Many people believe that sleep is a passive, dormant part of daily life, but in fact, sleep is a very active state. Our brains are highly engaged during sleep, even more varied than when we are awake.
Before the 1950s it was commonly thought by scientists that sleep caused brain activity to completely stop during sleep. This was believed up until the invention of the electroencephalogram (EEG), which allowed the discovery of REM (Rapid Eye Movement) sleep. This machine is able to measure brain wave activity and maps the electrical activity from one area of the brain.
There are two main types of sleep:
- Non-Rapid Eye Movement (NREM) Sleep
This occurs during the first 90 minutes and restores the physical body, releases growth hormones, and stimulates the immune system to defend against infections
- Rapid Eye Movement (REM) Sleep
This occurs after REM sleep and restores the brain and captures memories which allow learning to process.
Usually, during sleep you can pass through 5 phases: 1, 2, 3, 4, and REM (Rapid Eye Movement).
Stage 1 is considered a ‘Light sleep’ which lasts around 10 minutes. This stage is where you are in a state of calmness, you drift in and out of sleep and can be awoken easily. During Stage 1 the eyes move slowly and muscle activity slows down. In this stage, it is common for people to experience sudden muscle contractions called hypnic myoclonia, which is followed by a sensation of falling.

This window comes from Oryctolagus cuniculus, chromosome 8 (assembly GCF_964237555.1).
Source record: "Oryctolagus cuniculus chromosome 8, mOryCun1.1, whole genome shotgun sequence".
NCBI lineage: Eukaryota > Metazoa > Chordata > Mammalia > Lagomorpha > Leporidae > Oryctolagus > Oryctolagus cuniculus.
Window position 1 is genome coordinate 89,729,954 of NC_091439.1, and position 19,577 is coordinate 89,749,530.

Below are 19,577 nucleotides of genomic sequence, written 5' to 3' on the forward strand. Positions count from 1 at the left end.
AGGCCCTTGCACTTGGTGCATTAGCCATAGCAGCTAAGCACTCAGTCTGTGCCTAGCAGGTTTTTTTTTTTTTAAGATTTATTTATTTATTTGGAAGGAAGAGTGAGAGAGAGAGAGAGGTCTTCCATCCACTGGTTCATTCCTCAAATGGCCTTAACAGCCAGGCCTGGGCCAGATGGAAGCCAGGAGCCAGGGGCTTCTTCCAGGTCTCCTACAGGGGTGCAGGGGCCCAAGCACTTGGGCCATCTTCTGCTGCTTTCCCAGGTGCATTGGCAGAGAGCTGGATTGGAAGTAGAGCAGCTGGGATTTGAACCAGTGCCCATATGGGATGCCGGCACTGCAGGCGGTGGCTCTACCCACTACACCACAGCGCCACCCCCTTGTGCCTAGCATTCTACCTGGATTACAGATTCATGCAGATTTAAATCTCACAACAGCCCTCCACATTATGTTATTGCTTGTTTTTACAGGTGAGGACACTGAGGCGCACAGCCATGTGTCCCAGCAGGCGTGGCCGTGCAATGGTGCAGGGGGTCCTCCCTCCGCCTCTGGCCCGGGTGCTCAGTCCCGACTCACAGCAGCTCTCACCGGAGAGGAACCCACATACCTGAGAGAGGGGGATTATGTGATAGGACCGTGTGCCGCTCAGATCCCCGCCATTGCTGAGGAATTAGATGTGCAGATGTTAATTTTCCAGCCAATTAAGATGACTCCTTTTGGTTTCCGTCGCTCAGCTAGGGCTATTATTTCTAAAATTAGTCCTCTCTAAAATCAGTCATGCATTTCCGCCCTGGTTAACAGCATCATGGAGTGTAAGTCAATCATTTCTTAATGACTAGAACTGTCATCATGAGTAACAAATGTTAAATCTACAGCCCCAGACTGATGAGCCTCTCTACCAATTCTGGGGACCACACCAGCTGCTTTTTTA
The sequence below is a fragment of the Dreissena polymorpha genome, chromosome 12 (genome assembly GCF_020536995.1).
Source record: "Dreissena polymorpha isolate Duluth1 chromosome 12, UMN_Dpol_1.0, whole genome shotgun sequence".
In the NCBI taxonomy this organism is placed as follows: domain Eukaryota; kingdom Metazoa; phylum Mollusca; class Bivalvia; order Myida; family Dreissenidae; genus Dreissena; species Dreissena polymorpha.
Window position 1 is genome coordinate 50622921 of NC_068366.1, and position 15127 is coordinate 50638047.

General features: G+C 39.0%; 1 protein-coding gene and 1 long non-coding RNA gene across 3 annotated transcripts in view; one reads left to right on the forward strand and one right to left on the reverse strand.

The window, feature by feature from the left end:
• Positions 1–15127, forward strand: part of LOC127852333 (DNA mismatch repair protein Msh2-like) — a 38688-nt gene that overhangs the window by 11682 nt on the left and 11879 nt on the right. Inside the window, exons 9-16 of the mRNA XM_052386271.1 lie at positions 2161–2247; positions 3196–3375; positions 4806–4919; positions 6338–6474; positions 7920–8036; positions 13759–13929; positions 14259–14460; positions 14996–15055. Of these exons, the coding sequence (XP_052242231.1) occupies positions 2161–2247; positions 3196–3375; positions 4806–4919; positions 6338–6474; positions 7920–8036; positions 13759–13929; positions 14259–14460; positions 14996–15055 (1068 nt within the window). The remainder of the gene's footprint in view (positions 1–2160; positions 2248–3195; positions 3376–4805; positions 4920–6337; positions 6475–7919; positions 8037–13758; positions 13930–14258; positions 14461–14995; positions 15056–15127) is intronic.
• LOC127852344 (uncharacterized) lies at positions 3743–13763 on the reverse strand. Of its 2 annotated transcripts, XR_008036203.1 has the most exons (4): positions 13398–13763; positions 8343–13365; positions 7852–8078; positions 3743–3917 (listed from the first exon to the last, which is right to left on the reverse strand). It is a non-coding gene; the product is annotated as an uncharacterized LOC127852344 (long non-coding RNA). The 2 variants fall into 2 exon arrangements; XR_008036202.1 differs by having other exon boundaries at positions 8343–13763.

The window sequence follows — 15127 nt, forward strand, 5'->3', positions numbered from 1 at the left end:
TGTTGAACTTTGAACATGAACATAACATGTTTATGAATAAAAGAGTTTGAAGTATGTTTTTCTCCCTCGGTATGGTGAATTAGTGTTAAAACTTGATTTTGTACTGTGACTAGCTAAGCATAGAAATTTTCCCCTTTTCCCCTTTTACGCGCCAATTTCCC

This second sleep stage usually lasts around 30 to 45 minutes. During this stage, your movement drops and you become oblivious to your surroundings. Eye movement stops and brain waves become slower with only an occasional burst of rapid brain waves called ‘sleep spindles’.
Stage 3 and 4
These stages are known as ‘deep sleep’, it is very difficult to wake someone from this without them acting disorientated and groggy. Stage 3 is only very brief and is a transitional period between light and deep sleep, this is when slow brain waves begin called delta waves. Stage 4 is a state of complete relaxation and lasts for approximately 30 minutes; there is no eye movement or muscle activity during this time.
The first REM sleep period usually occurs about 70 to 90 minutes after we fall asleep. During this time breathing becomes more rapid, irregular and shallow, eyes jerk rapidly and limb muscles become temporarily paralysed. The brain waves in this stage are increased to levels usually seen when a person is awake, and this is the time when dreams are most likely to occur. Most people experience REM sleep three to five intervals a night.
Adults spend nearly half of sleep time in stage 2, about 20% in REM and the other 30% is divided between the other three stages. Older adults spend progressively less time in REM sleep, whilst infants spend almost 50% of their time in REM sleep.
These stages can pass regularly from stage 1 through to REM, and begin at stage 1 again. This complete cycle lasts roughly 90 to 110 minutes and these cycles can occur multiple times throughout the average sleep. A person will cycle through all the stages of sleep four or five times on average during an eight-hour rest period.
During the start of your sleep the cycles with have shorter REM periods and longer periods of ‘deep sleep’ . However, later in the night this cycle reverses and REM sleep periods increase in length, by the morning you spend most of your sleep in stages 1, 2 and REM.